According to the government’s Your Say website, Citizens’ Juries “aim to change the way democracy is done in South Australia, creating a new balance between experts and the public and giving elected representatives confidence that public judgment (rather than opinion) contributes to better decision-making.”

More than 1100 South Australians registered interest in being chosen for the initial 50-person Citizens’ Jury on the nuclear fuel cycle.

“I see the process we’ve now set in place as an opportunity to deal with the specific and practical matter of deciding on the extent of our future role in the nuclear fuel cycle,” Weatherill said.

“I also see it as a chance to enhance our democracy more generally – to show that people do have a role in shaping policy and setting the direction for the state, that they do have a voice, and that they will be listened to.

“I sense a strong willingness among South Australians to take part in this fresh approach.”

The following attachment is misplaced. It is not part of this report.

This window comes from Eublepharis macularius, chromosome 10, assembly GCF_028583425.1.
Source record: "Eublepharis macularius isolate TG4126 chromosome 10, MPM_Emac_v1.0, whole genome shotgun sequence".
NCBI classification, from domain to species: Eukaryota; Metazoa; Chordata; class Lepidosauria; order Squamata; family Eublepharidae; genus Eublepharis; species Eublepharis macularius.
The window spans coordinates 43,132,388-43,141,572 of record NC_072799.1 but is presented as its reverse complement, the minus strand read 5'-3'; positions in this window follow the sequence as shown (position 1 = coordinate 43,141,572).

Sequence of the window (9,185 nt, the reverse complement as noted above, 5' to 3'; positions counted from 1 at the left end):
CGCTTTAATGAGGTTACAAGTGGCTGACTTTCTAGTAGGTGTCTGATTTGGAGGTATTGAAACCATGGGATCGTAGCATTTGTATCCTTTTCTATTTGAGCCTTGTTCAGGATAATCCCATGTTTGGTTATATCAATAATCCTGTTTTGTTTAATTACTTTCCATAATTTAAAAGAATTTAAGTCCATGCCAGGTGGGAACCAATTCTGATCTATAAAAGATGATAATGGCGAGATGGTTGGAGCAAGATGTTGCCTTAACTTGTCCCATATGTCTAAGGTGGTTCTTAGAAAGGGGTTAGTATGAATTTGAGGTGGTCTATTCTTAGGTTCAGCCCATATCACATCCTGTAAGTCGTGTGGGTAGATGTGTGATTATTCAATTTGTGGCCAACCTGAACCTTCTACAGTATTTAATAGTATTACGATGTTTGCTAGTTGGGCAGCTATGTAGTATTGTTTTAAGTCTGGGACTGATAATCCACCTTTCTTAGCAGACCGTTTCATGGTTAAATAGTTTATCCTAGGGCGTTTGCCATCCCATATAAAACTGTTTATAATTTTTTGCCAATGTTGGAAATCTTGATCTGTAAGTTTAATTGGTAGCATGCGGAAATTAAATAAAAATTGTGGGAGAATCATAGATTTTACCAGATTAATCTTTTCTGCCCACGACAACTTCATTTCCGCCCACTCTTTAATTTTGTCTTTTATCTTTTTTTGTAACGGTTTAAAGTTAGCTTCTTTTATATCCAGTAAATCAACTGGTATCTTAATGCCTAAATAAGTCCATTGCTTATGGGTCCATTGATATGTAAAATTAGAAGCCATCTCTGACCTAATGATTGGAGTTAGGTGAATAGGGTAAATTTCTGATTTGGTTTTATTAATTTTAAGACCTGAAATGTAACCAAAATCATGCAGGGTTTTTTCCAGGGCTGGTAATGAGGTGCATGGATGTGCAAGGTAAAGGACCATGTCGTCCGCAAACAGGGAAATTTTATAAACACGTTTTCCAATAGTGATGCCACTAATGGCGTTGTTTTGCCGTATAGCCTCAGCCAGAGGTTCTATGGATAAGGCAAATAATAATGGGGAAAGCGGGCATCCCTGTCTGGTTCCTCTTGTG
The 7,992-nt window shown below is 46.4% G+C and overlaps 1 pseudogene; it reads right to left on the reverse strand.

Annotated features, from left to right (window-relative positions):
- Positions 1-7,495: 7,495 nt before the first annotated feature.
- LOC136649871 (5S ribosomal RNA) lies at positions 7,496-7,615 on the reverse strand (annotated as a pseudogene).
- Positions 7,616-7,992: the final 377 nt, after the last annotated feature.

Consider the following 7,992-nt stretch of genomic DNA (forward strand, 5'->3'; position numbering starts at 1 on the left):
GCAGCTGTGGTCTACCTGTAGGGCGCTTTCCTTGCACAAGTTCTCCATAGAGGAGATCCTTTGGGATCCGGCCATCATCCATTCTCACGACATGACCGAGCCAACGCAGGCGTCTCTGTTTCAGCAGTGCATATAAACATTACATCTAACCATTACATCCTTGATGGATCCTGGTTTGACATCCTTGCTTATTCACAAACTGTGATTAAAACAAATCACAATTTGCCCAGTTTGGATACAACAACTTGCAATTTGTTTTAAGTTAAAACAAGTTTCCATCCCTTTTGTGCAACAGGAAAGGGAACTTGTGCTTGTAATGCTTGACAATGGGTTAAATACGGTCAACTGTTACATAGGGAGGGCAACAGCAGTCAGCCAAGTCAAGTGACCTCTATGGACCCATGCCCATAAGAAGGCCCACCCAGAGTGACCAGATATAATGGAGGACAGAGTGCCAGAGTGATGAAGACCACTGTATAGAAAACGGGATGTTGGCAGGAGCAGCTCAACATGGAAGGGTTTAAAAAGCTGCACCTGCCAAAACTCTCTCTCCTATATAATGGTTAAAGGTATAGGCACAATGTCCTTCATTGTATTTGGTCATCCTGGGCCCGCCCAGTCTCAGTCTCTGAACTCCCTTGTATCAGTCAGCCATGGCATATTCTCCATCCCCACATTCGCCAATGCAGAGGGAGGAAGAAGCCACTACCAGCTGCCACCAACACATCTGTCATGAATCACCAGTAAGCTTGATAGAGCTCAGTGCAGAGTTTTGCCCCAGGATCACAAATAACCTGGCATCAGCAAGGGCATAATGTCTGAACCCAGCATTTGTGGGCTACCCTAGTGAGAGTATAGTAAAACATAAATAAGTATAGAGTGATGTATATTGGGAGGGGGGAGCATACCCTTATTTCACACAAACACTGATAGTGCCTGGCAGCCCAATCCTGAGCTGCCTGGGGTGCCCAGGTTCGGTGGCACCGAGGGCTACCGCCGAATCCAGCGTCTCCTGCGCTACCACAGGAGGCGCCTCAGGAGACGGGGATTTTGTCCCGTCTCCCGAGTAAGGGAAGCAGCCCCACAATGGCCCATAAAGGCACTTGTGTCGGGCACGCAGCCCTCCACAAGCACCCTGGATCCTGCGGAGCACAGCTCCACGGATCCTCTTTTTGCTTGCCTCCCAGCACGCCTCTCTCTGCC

In the final stage of the process, the State Government will carefully consider the report of Citizens’ Jury Two – along with the views of the broader community – and announce its response by the end of the year.

University of Adelaide Professor of Politics and International Studies Clem Macintyre said elements of the Citizen’s Jury had been taken from the notion of direct democracy as practised in Ancient Athens as opposed to the representative democracy that had served much of the English-speaking world for the past 800 years.

“Citizens’ juries can be really useful for discerning the mood of a community,” he said.

“But whether or not that should be binding is the big issue and my view would be that we elect parliaments to make decisions and be accountable for those decisions.”

Prof Macintyre said citizens’ juries were being used increasingly in several parts of the world as governments attempted to reconnect with an increasingly disaffected voting population.

“I think governments are recognising that gulf – the distance between the voter and the government – and are trying to appease some of their critics by going down this path,” he said.

“Not too many that I know of are doing it as formerly as South Australia but I think we’ll see more of it as time goes by.”